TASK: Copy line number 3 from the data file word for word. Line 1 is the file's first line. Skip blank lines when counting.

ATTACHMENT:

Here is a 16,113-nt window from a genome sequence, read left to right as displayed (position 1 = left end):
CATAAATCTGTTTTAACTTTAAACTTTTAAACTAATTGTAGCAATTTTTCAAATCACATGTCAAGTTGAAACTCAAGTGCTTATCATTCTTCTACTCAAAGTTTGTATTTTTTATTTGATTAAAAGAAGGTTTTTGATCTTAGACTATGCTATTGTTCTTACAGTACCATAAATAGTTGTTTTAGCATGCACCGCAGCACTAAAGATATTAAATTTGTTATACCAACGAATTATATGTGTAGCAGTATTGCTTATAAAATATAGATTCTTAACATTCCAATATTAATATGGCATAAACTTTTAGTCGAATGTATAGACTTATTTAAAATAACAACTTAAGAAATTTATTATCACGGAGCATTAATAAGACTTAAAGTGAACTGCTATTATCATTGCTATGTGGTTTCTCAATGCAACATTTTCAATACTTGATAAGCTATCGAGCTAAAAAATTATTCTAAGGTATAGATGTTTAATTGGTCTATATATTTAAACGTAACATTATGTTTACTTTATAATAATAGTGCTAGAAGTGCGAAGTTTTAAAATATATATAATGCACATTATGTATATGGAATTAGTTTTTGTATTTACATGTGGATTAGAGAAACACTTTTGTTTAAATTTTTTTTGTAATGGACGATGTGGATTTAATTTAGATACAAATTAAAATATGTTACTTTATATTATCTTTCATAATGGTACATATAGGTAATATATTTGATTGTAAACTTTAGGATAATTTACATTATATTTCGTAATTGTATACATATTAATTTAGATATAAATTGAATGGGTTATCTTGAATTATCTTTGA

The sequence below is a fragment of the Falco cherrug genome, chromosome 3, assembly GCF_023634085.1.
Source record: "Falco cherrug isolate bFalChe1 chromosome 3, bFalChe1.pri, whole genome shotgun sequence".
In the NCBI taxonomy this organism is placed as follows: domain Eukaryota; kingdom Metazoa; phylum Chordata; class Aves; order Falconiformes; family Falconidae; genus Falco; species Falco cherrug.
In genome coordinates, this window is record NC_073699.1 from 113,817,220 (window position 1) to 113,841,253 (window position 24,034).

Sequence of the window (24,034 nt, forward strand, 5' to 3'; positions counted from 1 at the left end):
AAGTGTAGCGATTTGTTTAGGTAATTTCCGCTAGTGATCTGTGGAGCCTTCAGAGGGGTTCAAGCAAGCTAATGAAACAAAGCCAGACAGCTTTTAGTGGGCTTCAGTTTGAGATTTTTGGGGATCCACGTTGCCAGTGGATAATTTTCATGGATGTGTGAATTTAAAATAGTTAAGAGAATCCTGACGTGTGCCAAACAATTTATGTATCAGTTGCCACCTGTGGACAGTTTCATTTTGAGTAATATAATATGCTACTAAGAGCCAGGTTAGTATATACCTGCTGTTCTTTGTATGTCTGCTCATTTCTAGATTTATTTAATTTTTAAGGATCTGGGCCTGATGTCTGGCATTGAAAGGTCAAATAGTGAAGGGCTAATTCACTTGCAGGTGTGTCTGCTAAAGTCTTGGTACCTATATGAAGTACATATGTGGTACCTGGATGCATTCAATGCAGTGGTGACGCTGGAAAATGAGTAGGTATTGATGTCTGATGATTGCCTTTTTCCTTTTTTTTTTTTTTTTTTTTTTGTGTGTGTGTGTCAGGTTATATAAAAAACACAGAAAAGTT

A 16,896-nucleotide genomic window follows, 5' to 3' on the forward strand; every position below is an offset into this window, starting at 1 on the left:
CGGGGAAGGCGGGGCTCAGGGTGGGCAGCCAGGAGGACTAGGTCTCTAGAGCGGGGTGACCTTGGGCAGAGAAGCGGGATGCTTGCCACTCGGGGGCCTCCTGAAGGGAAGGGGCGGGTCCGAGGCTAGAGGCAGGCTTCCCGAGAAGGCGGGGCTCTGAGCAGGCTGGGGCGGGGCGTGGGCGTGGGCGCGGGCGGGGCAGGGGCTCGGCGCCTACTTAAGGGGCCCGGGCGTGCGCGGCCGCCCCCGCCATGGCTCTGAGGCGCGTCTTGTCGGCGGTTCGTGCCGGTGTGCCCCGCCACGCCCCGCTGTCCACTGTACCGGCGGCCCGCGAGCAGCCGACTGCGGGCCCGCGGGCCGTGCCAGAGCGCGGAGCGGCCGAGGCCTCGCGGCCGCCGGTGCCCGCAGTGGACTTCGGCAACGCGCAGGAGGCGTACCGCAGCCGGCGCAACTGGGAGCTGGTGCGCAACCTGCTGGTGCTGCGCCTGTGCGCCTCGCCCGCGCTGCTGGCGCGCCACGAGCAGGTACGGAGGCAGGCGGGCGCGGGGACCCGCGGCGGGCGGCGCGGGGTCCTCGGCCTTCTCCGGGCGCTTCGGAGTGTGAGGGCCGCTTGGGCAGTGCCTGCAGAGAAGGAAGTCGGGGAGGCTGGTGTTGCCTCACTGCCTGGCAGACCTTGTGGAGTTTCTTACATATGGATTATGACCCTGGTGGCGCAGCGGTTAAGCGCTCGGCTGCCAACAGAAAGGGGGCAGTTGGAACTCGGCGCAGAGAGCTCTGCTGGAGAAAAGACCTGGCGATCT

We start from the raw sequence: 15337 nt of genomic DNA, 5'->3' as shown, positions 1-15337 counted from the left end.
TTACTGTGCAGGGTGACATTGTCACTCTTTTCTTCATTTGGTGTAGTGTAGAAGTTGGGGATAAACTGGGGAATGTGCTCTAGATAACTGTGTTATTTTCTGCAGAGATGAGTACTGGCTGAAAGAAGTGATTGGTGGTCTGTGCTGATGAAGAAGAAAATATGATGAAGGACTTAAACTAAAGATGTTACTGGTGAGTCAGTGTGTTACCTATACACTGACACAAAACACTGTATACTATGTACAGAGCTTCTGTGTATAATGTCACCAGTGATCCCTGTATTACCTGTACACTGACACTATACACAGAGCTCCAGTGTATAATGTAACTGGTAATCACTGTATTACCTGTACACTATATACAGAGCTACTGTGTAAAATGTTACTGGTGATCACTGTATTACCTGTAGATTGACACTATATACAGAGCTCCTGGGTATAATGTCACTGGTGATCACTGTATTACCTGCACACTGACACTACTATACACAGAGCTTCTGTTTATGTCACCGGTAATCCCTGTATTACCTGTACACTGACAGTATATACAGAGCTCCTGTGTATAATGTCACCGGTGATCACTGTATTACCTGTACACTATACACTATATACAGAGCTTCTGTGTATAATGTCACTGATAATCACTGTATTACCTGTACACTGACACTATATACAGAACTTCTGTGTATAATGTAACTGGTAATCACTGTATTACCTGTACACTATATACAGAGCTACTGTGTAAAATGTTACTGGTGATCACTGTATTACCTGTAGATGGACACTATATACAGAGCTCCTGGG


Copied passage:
The sequence below is a fragment of the Falco cherrug genome, chromosome 3, assembly GCF_023634085.1.